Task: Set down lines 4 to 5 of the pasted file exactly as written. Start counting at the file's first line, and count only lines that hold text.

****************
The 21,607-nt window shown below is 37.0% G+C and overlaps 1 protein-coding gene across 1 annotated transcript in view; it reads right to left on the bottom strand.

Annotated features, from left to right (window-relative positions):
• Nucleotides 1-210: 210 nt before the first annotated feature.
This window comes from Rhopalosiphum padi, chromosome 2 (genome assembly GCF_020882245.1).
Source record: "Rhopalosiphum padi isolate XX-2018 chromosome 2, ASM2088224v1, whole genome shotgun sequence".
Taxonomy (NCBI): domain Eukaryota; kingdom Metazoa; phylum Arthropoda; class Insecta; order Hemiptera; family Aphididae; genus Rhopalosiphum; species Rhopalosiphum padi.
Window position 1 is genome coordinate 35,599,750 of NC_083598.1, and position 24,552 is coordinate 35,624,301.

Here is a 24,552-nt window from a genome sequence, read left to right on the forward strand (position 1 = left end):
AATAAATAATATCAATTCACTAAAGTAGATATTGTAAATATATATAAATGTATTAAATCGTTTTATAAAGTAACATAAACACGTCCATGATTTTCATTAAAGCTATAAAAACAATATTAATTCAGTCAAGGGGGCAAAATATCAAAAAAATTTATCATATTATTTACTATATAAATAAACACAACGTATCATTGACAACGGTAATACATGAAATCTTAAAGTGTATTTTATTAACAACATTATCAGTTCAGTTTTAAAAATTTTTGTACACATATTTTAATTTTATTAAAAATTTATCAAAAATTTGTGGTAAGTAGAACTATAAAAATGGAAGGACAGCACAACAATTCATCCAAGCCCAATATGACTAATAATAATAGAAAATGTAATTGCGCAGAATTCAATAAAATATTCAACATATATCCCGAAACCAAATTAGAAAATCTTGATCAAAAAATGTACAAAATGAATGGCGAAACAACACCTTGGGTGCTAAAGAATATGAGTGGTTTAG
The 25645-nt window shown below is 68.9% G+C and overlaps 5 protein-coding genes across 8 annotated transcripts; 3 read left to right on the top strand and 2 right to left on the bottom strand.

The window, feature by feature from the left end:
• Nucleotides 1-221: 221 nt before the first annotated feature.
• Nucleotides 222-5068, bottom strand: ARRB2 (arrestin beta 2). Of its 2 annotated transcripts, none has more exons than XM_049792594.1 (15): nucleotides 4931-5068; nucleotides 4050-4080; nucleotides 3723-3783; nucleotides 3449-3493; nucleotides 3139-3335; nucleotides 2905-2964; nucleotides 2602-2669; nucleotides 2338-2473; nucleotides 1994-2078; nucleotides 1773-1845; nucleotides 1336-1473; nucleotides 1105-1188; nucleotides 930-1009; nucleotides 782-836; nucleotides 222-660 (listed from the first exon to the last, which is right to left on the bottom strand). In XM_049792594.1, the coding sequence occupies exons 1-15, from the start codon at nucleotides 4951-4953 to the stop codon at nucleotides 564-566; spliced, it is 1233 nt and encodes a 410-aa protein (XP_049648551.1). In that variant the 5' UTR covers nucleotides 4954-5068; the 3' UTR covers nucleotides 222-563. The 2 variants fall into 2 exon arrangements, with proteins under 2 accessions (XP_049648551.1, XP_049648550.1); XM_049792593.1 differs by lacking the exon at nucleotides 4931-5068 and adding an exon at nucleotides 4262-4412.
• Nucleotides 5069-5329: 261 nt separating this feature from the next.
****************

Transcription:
This window comes from Rhopalosiphum padi, chromosome 2 (genome assembly GCF_020882245.1).
Source record: "Rhopalosiphum padi isolate XX-2018 chromosome 2, ASM2088224v1, whole genome shotgun sequence".